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Spatial modeling of predator-assisted dispersal Carl Leth Tanner Hill Nichole Zimmerman Colorado State University FEScUE Program, Summer 2008
Lines of Logic • Spatial dispersal of prey species • Predator preference • We propose to couple these two ideas through predator-assisted dispersal
Results from Dispersal Studies • Local dispersal has been found to promote the persistence of interacting populations1 • Wave-like patterns can occur by dispersing predators and prey2 • Comins and Hassell 1996 • Savill and Hogeweg 1999
Results from Preference Studies • Predator preference with switching has been found to promote stability and persistence in some cases1 • Preference switching lags behind the optimum for changing prey densities2 • Variable interaction strengths can help stabilize a system3 • Bonsall and Hassell 1999 3. McCann et al. 1998 • Abrams and Matsuda 2004
Predator-Assisted Dispersal • Combines dispersal and predator preference • Predators may carry their prey to different spatial locations and deposit them there • Empirical studies show that this occurs in nature
Example of Predator-Assisted Dispersal Dromph looked at collembolans dispersing entomopathogenic fungi Dromph 2001 http://en.wikipedia.org/wiki/Image:Isotoma_Habitus.jpg
Empirical Studies: Fungi Dispersal Aided by their Predators • Rodents were found likely to be important in the dispersal of vesicular-arbuscular mycorrhizal (VAM) fungus spores1 • Australian mammals feeding on hypogeous fungi increased spore dispersal2 • Janos and Sahley 1995 • Johnson 1995
Empirical Studies: Fungi Dispersal Aided by their Predators • Mammals were observed to disperse spores of ectomycorrhizal fungi1 • Grasshoppers and small mammals transported fungal spores2 • Cázares and Trappe 1994 • Warner, Allen, and MacMahon 1987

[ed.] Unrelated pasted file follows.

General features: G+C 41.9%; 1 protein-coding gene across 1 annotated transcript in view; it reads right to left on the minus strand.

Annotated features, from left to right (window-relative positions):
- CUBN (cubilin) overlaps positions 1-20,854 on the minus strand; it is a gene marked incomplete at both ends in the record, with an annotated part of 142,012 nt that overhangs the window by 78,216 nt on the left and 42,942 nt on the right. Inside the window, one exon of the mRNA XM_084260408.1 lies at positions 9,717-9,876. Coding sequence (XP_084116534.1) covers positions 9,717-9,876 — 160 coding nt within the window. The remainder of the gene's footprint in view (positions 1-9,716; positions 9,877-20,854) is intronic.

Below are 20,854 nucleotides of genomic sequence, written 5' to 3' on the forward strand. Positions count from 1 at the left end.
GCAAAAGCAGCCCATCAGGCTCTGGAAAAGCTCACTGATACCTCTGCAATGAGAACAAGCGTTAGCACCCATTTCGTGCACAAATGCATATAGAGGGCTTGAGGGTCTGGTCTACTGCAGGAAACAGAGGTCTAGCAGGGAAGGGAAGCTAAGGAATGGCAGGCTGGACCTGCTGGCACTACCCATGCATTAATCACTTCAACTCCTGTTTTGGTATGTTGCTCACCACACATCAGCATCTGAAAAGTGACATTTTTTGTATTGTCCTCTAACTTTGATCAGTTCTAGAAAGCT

Our Proposal • We will model predator-assisted dispersal of a two prey system with predator preference • Preliminary results • Intended studies
A Brief Overview of the Model • Use spatially explicit mathematical model • Program simulations in Matlab • Simplify model to validate simulation and examine underlying mechanisms
Spatial Model • Modeled as a rectangular grid • Prey are dispersed locally
Spatial Model • Predators have very high mobility relative to prey, can feed from any patch at any time
Predator-Assisted Dispersal • Prey have a chance to be carried by predators foraging in their patch • Predators deposit prey in a random patch
Questions • Given predator-assisted dispersal, how does predator preference affect the final densities of the prey species? • How does predator-assisted dispersal affect the resistance of static prey densities in the face of a spatial disturbance? • How does predator-assisted dispersal affect the resilience of the system in the face of prey-specific infection?
Question 1 Hypotheses Given predator-assisted dispersal, how does predator preference affect the final densities of the prey species? • High preference decreases fitness due to increased consumption • High preference increases fitness due to increased dispersal • There is an optimal degree of preference for fitness that balances mortality due to consumption with dispersal
Investigating Question 1: Benefits of Preference • Give predators a constant predation rate between the two species • Vary degree of preference for one species • Measure changes in final densities
Question 2 Hypotheses How does predator-assisted dispersal affect the resistance of static prey densities in the face of a spatial disturbance? • There is no effect • Densities are more resistant to change than in control cases • Densities are less resistant to change than in control cases